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Or at least, it used to be. Today, many Scots are more likely to celebrate Christmas over and above Hogmanay (a Scottish name for New Year’s Eve). However, that wasn’t the case for over 400 years, from the 17th century right up until 1958.
If you read our blog from a couple of weeks ago, then you’ve probably already guessed why. And yes, it does have something to do with the fact that Christmas was banned in 1640. More on that here.
That being said, Hogmanay remains one of the most important celebrations of the year. Nowhere more so than in Scotland. Therefore, let’s take a look at its history and explore the ways you might be able to celebrate the incoming New Year with as much enthusiasm as we do in Scotland!
Only in Scotland is New Year’s Eve known as “Hogmanay”. According to experts, the name most likely grew in popularity during the reign of Mary Queen of Scots in the 1560s, thanks to her French influence. Presents given on New Year’s Eve were known as “hoguignets” in Normandy… Can you hear the similarity in sound?
However, it’s not just the Scots’ name for the 31st December that distinguishes the holiday from similar celebrations around the world. It’s also our traditions and unique enthusiasm surrounding the occasion.
As mentioned before, that has a lot to do with the fact that the Scottish Kirk unofficially banned Christmas in the 1560s, followed by an act of prohibition in 1640. In Edinburgh, if you were caught doing anything Christmassy, even for something as small as making a mincemeat pie, you could have gotten yourself thrown in the Old Tolbooth jail!
As a result, New Years Eve evolved to become Scotland’s most anticipated celebration of the year. After all, the kirk didn’t have any say over secular celebrations. And so, all plans for merriment, feasting and fun were pushed to the 31st December instead.
Like any celebration, New Year’s Eve traditions have changed in Scotland over the centuries. But if one thing can be said for certain, it’s that the Scots still love Hogmanay. Here are three ways that you can join in with the festivities this year!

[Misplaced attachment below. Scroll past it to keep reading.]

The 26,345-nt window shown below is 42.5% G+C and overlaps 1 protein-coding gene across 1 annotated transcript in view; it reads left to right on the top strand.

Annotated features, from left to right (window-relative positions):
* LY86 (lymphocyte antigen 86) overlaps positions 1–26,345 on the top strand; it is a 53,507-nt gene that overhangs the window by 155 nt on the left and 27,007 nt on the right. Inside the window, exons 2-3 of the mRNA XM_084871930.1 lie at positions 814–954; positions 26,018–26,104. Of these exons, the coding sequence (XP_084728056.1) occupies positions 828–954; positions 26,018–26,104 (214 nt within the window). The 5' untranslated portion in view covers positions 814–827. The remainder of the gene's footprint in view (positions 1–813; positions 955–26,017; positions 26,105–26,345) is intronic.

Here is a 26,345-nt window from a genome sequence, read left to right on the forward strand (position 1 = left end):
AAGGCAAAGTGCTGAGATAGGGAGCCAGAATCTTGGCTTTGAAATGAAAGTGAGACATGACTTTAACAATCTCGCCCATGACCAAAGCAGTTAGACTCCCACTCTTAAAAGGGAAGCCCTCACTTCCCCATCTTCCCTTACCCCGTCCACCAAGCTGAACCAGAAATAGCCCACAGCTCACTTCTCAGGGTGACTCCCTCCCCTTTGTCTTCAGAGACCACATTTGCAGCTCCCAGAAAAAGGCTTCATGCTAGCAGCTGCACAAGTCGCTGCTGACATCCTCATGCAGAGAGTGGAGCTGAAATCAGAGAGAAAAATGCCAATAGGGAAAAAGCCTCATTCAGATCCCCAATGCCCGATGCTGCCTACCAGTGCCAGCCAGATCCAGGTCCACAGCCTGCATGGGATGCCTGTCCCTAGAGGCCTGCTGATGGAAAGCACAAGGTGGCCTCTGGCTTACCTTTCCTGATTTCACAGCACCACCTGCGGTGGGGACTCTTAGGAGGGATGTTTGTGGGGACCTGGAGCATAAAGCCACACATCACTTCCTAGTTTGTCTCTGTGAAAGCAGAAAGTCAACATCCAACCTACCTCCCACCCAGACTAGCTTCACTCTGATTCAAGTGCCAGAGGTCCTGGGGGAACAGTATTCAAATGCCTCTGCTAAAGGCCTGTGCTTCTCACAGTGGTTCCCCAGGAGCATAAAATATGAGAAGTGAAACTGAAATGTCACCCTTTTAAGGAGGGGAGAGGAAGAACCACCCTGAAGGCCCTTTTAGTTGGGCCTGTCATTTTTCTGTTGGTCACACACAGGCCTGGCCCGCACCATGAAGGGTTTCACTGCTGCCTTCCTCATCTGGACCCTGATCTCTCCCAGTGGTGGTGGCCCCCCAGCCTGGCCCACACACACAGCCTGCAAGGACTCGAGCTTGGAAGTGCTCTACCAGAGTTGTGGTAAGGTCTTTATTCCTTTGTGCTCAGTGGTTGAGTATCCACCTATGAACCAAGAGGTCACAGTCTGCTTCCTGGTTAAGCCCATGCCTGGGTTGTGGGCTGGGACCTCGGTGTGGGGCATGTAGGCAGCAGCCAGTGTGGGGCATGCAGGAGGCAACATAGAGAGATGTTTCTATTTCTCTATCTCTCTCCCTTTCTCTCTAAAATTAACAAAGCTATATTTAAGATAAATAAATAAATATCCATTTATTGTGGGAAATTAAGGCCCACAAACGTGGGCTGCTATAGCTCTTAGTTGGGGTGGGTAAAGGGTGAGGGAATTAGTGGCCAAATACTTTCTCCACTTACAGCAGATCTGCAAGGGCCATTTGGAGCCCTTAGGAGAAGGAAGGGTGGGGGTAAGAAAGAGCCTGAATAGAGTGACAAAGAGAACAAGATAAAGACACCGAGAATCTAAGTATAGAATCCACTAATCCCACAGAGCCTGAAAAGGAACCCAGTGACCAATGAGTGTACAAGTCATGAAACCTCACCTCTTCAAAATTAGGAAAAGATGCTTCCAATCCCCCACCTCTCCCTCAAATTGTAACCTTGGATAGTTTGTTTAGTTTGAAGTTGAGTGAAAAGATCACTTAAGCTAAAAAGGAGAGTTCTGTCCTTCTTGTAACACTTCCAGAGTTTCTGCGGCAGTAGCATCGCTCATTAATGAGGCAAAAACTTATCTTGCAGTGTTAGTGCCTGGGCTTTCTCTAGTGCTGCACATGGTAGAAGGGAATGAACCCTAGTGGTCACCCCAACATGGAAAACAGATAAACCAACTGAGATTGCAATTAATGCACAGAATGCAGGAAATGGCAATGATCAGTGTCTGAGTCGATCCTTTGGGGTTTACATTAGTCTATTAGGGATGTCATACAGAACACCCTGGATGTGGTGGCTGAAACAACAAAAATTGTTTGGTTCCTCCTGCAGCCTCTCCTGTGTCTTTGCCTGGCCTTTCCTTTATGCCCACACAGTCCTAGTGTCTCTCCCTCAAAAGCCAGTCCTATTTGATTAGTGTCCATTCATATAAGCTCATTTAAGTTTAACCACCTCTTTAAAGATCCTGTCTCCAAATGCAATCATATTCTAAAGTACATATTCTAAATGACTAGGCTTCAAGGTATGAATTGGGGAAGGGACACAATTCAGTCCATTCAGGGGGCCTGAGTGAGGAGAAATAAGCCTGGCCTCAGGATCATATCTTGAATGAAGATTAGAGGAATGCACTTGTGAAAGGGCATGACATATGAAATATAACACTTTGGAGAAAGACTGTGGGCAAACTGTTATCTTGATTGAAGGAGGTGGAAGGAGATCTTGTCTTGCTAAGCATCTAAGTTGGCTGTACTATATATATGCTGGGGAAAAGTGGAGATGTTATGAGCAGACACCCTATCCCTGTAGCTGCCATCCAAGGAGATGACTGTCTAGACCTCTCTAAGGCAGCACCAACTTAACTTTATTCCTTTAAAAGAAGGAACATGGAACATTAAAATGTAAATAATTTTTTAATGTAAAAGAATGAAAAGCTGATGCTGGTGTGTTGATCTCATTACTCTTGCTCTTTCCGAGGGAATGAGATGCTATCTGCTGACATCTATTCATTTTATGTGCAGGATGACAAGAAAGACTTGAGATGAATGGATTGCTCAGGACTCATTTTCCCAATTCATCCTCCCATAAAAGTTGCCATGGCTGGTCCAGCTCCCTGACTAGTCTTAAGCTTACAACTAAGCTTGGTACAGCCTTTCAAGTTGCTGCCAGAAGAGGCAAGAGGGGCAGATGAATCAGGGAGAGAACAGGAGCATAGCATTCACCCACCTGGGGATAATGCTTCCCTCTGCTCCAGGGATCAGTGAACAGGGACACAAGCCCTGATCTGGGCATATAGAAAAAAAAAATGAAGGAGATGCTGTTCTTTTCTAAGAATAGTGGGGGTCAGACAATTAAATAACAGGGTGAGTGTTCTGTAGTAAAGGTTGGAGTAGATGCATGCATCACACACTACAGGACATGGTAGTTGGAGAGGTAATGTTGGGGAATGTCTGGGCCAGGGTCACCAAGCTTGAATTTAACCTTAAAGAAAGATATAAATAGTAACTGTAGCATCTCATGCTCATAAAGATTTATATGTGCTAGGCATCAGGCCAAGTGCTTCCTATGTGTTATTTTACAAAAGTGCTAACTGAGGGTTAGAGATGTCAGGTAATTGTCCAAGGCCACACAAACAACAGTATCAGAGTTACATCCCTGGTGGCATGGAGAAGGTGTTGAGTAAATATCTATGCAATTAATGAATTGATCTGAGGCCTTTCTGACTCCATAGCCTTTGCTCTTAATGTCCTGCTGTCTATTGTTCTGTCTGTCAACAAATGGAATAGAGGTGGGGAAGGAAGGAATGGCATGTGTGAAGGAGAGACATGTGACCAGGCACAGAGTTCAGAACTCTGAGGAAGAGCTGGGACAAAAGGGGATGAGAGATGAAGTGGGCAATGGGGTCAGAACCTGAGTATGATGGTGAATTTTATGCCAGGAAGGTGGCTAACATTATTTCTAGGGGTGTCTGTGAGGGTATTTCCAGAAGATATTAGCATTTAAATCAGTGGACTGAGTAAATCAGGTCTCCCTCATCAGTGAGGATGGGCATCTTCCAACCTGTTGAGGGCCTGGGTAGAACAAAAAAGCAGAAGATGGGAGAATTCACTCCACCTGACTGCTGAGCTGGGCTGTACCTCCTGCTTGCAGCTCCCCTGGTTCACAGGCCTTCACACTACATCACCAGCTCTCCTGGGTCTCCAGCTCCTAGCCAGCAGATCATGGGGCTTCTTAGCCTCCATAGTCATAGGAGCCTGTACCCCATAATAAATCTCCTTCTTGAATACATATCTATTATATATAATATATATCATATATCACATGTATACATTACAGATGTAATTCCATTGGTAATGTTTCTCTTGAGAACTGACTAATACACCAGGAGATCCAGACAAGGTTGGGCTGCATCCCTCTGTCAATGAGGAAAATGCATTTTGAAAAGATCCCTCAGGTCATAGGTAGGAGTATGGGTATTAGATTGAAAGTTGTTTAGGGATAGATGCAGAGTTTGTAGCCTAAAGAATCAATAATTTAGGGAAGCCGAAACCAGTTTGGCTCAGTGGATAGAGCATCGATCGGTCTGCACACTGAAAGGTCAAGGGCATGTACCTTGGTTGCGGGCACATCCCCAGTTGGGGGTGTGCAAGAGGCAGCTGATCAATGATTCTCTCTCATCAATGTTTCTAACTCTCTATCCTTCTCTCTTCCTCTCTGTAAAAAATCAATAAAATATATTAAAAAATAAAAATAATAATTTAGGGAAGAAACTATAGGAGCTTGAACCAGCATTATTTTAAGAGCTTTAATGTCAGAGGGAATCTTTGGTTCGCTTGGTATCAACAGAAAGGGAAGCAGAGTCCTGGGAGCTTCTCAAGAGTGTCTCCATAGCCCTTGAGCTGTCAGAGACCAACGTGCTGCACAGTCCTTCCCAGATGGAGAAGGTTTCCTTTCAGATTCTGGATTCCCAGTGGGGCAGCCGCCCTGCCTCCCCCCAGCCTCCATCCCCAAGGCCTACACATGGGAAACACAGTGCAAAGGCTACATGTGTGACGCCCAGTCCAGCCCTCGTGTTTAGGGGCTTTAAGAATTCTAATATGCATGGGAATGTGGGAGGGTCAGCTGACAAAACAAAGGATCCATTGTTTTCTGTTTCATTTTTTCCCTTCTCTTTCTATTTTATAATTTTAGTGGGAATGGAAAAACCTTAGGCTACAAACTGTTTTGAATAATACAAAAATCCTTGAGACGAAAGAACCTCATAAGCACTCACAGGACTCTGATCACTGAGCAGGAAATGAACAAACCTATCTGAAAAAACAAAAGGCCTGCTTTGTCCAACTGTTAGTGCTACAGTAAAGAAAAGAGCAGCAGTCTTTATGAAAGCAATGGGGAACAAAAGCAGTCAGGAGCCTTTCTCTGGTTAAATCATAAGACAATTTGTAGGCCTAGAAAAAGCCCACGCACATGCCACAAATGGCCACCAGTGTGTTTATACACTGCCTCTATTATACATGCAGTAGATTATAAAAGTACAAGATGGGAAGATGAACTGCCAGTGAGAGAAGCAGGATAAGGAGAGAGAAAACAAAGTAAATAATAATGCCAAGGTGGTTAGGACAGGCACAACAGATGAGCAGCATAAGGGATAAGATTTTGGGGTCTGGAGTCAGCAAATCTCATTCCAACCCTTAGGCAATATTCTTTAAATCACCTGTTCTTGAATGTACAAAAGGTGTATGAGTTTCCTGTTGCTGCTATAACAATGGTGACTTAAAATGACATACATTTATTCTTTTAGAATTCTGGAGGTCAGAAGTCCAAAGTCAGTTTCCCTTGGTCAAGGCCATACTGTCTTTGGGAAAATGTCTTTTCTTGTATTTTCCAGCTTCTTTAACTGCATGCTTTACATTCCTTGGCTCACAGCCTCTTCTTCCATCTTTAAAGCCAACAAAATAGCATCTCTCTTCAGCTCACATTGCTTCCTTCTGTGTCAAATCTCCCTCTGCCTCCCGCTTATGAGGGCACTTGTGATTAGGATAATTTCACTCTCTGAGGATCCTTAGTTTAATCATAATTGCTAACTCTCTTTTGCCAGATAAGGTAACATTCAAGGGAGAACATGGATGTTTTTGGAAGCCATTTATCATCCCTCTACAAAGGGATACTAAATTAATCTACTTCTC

There has been an annual Hogmanay celebration in Edinburgh for hundreds of years. Originally, it took the form of an informal street party at the site of the Tron Kirk on the Royal Mile. But since 1993, it has become an officially organised celebration that typically takes place at Princes Street.
Now in its 30th year, the Edinburgh Hogmanay Street Party is expected to have over 40,000 attendees. Expect live music, giant screens, street performers, pipers, drummers and fairground rides. What’s more, the new “Tartan Zone” at Waverley Bridge promises foot-stomping Scottish music featuring Elephant Sessions, the Hannah Fisher Ceilidh Band and more.
The early bird EH ticket offer is no longer for sale, but there are still a few General Admission tickets left!
Legend goes that the first Loony Dook happened in South Queensferry on the 1st January 1987, when locals jokingly suggested taking a dip as a Hogmanay hangover cure. Fast-forward 37 years, and this whacky tradition is still one of the most enjoyable events to get involved with during the Scottish New Year.
The premise? Dress up in the silliest costume that you can possibly imagine, and then run into the waters of the Firth of Forth! While the main event has sadly been cancelled from the official Edinburgh Hogmanay calendar this year, an “unofficial” Loony Dook is still planned to go ahead. Are you brave enough?
First Footin’ isn’t as widely observed as it used to be. However, it remains a well-known part of the Scottish New Year. The Scots believe that the first person to enter your house – so, the “first foot”! – can bring luck or misfortunate for the coming year.
A tall, dark-haired man was preferred, while blonde or redheaded people were seen as harbingers of ill fate. Most likely as they served as reminders of Viking invaders during the 8th and 9th centuries.
Edinburgh’s FREE First Footin’ event takes it name after the tradition. Discover a feast of live music featuring artists from across Scotland and beyond by dipping in and out venues across the Old Town and New Town. All spaces are available on a first come, first serve basis.